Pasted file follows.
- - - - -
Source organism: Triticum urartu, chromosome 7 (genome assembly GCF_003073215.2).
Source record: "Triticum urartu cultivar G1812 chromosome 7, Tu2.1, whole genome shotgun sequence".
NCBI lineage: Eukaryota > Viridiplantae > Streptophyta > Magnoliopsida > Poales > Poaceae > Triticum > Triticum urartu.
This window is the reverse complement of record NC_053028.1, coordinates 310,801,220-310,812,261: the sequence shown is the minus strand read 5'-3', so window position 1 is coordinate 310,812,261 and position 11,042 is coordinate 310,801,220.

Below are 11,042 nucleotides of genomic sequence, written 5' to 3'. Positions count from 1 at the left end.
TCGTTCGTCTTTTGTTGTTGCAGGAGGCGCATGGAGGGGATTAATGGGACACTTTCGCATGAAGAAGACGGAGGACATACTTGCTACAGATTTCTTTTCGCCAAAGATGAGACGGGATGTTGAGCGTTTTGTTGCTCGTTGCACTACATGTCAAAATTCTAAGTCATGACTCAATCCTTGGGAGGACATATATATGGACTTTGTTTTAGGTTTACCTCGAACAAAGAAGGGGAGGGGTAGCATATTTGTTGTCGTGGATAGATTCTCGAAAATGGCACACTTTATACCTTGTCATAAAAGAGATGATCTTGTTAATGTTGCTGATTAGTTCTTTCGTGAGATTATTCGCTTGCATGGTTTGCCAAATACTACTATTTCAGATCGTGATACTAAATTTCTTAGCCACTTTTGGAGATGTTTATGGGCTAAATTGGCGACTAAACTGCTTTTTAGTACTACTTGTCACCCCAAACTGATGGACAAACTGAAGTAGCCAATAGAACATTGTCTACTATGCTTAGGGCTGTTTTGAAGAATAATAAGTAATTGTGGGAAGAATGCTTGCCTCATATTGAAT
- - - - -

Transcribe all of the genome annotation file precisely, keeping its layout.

Source organism: Triticum urartu, chromosome 7 (genome assembly GCF_003073215.2).
Source record: "Triticum urartu cultivar G1812 chromosome 7, Tu2.1, whole genome shotgun sequence".
NCBI lineage: Eukaryota > Viridiplantae > Streptophyta > Magnoliopsida > Poales > Poaceae > Triticum > Triticum urartu.
This window is the reverse complement of record NC_053028.1, coordinates 310,801,220-310,812,261: the sequence shown is the minus strand read 5'-3', so window position 1 is coordinate 310,812,261 and position 11,042 is coordinate 310,801,220.

Below are 11,042 nucleotides of genomic sequence, written 5' to 3'. Positions count from 1 at the left end.
TCGTTCGTCTTTTGTTGTTGCAGGAGGCGCATGGAGGGGATTAATGGGACACTTTCGCATGAAGAAGACGGAGGACATACTTGCTACAGATTTCTTTTCGCCAAAGATGAGACGGGATGTTGAGCGTTTTGTTGCTCGTTGCACTACATGTCAAAATTCTAAGTCATGACTCAATCCTTGGGAGGACATATATATGGACTTTGTTTTAGGTTTACCTCGAACAAAGAAGGGGAGGGGTAGCATATTTGTTGTCGTGGATAGATTCTCGAAAATGGCACACTTTATACCTTGTCATAAAAGAGATGATCTTGTTAATGTTGCTGATTAGTTCTTTCGTGAGATTATTCGCTTGCATGGTTTGCCAAATACTACTATTTCAGATCGTGATACTAAATTTCTTAGCCACTTTTGGAGATGTTTATGGGCTAAATTGGCGACTAAACTGCTTTTTAGTACTACTTGTCACCCCAAACTGATGGACAAACTGAAGTAGCCAATAGAACATTGTCTACTATGCTTAGGGCTGTTTTGAAGAATAATAAGTAATTGTGGGAAGAATGCTTGCCTCATATTGAAT